It is the rule in many jurisdictions that an insurer which assumes defense of its insured without issuing a reservation of rights can be estopped from later denying coverage based on rights or defenses in the insurance contract. This general rule was rejected by the Supreme Court of Wisconsin in Maxwell v. Hartford Union High School District, 814 N.W.2d 484 (Wis. 2012). The court in Maxwell held that an insurer which defends without reserving the right to deny coverage has not waived its ability to rely on coverage clauses in the policy allowing for such a denial.
In Maxwell, the policyholder – a school district facing a wrongful termination suit from an ex-employee – tendered a claim to its liability insurer which defended the school district in the ensuing litigation without issuing a reservation of rights letter. It was not until a judgment in excess of $100,000 was awarded against the school district that the insurer denied coverage based on language in the policy excluding liability for damages due under the employment agreement and for lost benefits or lost wages. That the policy indeed excluded coverage for the damages at issue was not in dispute. The issue presented to the court was whether, because the insurer failed to issue a reservation of rights, it had waived or could be estopped from asserting its defense of no coverage. In rendering its decision, the court held that waiver or estopped could not supply coverage to an insured that was not provided in the policy itself. Ruling otherwise, the court stated, would force an insured to pay for a loss for which it had not received a premium.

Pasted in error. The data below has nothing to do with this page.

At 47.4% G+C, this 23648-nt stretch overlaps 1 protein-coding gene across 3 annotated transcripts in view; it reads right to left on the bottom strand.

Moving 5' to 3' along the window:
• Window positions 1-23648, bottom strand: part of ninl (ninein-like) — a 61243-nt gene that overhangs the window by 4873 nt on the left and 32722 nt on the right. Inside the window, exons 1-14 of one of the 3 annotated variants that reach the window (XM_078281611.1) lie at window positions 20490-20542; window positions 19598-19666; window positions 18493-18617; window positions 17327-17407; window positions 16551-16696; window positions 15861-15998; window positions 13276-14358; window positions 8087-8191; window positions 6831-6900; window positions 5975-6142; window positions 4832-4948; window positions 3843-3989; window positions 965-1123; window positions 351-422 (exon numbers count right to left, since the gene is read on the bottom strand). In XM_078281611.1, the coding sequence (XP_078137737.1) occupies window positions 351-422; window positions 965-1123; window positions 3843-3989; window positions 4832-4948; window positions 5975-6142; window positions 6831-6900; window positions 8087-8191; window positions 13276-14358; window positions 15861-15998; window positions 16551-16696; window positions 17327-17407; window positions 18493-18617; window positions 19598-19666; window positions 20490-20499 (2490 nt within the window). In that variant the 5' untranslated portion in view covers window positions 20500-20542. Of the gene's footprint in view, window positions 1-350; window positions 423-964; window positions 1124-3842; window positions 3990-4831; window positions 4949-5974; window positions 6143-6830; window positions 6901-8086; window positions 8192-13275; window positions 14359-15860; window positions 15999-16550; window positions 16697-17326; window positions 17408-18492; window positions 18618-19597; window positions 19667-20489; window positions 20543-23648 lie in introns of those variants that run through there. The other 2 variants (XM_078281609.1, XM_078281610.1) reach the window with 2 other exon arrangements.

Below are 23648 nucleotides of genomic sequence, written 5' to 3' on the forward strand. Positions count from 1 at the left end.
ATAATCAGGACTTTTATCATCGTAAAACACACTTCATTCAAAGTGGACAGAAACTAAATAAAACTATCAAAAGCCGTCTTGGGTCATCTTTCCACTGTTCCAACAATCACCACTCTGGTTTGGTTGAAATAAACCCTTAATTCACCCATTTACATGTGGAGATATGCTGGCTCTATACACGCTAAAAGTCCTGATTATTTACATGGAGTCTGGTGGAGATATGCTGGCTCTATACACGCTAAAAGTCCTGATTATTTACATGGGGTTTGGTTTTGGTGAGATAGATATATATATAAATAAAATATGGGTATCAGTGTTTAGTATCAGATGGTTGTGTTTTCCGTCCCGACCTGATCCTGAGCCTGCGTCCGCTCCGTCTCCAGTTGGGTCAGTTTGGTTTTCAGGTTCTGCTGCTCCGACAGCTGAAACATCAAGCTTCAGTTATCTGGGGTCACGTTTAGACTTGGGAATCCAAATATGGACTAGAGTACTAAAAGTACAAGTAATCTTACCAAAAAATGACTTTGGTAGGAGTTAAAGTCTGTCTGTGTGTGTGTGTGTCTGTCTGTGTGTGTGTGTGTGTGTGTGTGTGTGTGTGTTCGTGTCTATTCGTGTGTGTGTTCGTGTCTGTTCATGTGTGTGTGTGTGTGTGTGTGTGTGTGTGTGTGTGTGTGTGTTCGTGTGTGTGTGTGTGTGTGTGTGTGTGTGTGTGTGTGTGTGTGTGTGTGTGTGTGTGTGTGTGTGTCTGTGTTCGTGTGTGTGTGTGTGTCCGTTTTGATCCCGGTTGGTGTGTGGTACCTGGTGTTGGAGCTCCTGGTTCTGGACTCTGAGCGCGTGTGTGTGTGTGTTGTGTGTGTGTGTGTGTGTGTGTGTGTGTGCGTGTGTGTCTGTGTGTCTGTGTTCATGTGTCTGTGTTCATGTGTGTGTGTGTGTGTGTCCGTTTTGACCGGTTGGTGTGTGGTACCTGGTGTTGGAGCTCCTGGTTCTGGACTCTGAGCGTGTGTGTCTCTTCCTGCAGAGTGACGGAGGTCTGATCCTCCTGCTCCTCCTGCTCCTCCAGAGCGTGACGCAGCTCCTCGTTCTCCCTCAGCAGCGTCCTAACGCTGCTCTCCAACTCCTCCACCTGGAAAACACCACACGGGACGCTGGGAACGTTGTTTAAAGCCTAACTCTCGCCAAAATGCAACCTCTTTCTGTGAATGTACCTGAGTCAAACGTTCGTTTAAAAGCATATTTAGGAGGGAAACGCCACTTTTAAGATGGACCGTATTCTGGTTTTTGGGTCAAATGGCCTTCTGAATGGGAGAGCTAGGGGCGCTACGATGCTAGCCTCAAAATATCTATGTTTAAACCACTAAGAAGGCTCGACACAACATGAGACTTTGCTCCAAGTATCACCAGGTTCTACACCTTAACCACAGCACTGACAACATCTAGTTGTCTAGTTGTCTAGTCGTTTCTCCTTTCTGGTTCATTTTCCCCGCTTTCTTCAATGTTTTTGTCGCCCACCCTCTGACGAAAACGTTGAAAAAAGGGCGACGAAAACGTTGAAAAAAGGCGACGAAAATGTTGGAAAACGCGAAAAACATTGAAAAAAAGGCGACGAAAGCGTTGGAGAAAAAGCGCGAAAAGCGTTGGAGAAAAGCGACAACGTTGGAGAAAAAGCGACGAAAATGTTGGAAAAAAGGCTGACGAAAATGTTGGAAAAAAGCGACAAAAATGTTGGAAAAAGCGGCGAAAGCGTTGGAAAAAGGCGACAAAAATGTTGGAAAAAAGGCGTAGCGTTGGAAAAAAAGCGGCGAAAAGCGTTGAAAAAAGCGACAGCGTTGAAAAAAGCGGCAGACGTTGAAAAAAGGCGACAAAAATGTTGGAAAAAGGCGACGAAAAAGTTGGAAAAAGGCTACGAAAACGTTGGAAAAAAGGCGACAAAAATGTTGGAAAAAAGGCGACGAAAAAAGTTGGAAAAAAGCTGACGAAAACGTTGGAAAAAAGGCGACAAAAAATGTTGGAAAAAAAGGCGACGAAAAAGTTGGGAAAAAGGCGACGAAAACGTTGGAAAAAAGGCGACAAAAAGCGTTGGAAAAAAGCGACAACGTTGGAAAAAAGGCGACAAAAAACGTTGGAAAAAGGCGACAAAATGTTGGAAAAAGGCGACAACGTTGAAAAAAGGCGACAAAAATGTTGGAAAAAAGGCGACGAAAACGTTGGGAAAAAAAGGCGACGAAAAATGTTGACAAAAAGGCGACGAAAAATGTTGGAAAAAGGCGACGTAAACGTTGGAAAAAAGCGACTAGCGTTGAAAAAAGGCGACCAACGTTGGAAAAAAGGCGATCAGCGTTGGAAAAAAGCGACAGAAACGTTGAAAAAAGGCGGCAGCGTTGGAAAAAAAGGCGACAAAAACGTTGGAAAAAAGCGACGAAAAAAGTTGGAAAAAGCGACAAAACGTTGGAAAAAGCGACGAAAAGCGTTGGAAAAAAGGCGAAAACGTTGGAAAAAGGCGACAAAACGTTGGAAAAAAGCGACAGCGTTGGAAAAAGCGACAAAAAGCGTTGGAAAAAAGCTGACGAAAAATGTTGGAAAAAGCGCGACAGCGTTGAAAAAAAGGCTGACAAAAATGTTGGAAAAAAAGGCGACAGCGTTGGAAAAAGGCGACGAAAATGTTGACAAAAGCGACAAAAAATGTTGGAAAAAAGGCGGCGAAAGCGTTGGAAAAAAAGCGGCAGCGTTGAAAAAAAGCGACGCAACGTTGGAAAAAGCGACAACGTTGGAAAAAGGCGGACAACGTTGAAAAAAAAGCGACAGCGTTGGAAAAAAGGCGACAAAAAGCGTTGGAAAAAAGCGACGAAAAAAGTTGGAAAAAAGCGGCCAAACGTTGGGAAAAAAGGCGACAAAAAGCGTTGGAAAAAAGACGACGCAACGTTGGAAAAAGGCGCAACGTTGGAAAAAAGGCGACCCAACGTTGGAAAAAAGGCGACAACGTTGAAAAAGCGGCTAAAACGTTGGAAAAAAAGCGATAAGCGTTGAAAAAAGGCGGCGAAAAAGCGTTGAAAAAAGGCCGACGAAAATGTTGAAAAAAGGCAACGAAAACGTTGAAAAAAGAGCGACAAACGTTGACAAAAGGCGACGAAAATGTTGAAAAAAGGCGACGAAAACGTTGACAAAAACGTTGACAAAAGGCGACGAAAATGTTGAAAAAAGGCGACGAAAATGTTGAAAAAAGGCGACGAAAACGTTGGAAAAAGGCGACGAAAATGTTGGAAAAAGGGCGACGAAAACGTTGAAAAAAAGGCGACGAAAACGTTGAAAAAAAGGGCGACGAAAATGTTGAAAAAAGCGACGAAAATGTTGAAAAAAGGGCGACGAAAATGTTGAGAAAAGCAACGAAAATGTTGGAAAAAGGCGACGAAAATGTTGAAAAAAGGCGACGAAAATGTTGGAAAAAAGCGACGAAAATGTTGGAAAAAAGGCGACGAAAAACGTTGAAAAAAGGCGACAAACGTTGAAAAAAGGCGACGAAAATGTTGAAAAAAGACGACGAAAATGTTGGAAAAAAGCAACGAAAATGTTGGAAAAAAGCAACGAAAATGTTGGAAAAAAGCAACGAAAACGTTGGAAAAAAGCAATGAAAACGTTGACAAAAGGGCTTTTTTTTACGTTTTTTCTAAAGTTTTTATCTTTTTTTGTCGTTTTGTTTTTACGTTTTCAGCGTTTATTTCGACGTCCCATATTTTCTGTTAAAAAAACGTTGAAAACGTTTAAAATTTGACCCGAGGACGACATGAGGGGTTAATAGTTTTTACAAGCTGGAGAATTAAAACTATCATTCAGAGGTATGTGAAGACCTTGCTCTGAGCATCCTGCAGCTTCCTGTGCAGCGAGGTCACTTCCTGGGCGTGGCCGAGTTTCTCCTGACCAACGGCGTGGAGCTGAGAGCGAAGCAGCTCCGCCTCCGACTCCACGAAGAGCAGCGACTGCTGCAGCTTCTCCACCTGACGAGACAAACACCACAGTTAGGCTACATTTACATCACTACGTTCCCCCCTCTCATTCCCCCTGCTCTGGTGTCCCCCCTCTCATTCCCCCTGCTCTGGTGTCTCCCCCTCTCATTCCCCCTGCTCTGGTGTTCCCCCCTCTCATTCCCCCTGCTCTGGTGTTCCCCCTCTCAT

The court clarified that waiver or estoppel did not apply to the present case because it involved a coverage clause, as opposed to a forfeiture clause (such as a notice or cooperation clause). It noted that an insurer must act timely on a forfeiture defense and stated that providing a defense may be grounds for establishing waiver or estoppel regarding a forfeiture clause where the insurer fails to issue a reservation of rights. The court also made clear that its decision did not limit the damages applicable to an insurer which breaches its duty of good faith toward its insured. Such an insurer is liable for all damages resulting from its breach, and is not limited to damages contemplated by the contract.
The Maxwell court emphasized the importance of communication between insurers and insureds. Indeed, after Maxwell, policyholders should have increased motivation to engage in clear, detailed communications with their insurer regarding the insurer’s coverage position prior to entrusting the insurer with defense of a claim. If a policyholder cannot rely on a reservation of rights letter to explain the scope and limits of an insurer’s coverage position, it must seek such information through other means.